There is a lot of hype around blockchain — a new type of digital ledger, where transactions are chronologically recorded and tamper-resistant. Blockchain ledgers are decentralized, so all members see and own the information cooperatively, with no middleman.
Many experts believe blockchain will be as big a disrupter as the internet. This view is supported given the numerous, big technology companies committed to adopting and developing blockchain technologies, coupled with thousands of blockchain startups. When it comes to industries that could experience a transformative impact from blockchain, health care is at the top of the list. Why? Because blockchain can break down health care silos — leading to faster and broader access to data, decreased costs and frictionless encounters with the health system.
Imagine for a moment the difficulties a patient experiences today when seeing a primary care doctor and an oncologist from two different health systems that use two different electronic medical records (EMRs). Even when organizations have a health information exchange, establishing a shared viewpoint about care protocols and clinical observations is a challenge. Here’s one way blockchain can bridge the gap: The clinics, pharmacies and hospitals could have a single blockchain ledger for all medication data, rather than sending information back and forth to update their individual record systems. This shared ledger could reduce the preventable medication errors that are believed to affect more than 7 million patients annually.The confluence of data through blockchain can also allow people to access their entire medical record in one secure and portable place — so they own their data and grant access as they see fit. That includes provider notes, lab test results, hospital and pharmacy records, data from fitness devices and more. With this kind of lifelong medical record, patients could switch doctors without filling out stacks of paperwork or ordering records to be transferred. They could get real-time data on how a medication is affecting their heart rate. At any time, they could look up whether their health plan has approved payment to their care provider and what balance is left for them to pay.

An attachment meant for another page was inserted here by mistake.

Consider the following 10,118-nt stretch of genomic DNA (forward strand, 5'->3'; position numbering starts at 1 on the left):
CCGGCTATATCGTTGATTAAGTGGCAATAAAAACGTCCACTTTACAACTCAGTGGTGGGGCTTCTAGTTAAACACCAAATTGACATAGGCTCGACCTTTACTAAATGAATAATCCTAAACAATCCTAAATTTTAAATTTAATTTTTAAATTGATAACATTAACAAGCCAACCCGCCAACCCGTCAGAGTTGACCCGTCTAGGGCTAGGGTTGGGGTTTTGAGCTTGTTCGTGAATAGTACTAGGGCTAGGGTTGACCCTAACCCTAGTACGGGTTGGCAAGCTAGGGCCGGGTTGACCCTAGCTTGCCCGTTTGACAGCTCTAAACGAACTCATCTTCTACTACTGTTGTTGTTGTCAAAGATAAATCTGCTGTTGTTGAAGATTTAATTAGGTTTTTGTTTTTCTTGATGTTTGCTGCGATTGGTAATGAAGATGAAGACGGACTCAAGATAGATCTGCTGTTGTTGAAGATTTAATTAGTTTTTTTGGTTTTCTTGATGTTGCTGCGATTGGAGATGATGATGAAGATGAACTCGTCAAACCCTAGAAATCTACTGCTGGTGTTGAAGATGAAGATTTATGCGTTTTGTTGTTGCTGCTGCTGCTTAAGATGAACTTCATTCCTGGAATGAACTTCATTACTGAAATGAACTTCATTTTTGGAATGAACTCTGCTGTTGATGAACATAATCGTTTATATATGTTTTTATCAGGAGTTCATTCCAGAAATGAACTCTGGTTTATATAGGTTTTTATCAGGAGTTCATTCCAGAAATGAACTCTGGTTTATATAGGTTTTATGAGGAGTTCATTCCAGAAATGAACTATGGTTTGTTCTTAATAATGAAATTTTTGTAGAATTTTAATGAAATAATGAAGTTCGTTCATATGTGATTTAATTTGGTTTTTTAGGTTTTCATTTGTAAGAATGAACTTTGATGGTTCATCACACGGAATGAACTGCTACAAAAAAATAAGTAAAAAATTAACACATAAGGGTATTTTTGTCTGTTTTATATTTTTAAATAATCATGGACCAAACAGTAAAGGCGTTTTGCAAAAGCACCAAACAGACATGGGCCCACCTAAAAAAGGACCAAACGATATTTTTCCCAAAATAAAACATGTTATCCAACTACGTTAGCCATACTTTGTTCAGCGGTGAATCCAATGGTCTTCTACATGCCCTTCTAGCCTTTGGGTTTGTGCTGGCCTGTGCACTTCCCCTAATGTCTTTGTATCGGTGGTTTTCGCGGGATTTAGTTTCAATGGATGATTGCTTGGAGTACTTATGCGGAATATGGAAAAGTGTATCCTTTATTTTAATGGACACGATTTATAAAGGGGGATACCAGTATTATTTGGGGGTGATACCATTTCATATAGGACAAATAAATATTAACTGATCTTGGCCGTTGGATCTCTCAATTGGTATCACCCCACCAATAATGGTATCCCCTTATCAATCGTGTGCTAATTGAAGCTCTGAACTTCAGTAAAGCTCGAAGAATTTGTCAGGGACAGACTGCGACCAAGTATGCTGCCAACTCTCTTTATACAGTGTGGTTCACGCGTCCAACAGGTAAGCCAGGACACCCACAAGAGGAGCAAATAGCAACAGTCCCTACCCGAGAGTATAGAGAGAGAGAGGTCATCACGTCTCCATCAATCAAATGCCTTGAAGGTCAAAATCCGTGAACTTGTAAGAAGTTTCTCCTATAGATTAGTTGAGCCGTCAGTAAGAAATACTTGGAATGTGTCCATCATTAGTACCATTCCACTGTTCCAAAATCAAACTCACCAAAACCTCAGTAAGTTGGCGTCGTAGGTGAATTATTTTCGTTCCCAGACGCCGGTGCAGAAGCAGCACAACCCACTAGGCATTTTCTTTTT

Blockchain is a great vehicle for stripping inefficiency out of the health system because it can automate data-sharing processes that will help health care organizations see vast gains in productivity and cost savings. Optum recently announced a collaboration with Humana, MultiPlan, Quest Diagnostics and UnitedHealthcare to improve access to accurate provider information. You might be surprised to learn that managing provider directories costs the health care industry over $2.1 billion each year. Some experts believe 75 percent of that cost could be eliminated with a “single source of truth” — which blockchain makes possible.
With the tremendous advances of emerging technologies in blockchain and AI, we’re headed into a new era. It’s one where collaboration is the norm because of the inherent trust that institutions can have in the technologies that connect them, and where the patient is no longer at the mercy of silos impeding his or her best care.
Read more about how blockchain can help foster connections throughout the health care system, eliminate inefficiencies and lead to better, more coordinated care.
Kerrie Holley, technical fellow at Optum, focuses on applying leading-edge technology — like AI, IoT, genomics and blockchain — to solve some of health care’s biggest challenges. For more than 30 years, he has contributed significantly to the technology landscape and is putting his skills to work to help people live healthier lives and make health care work better for everyone.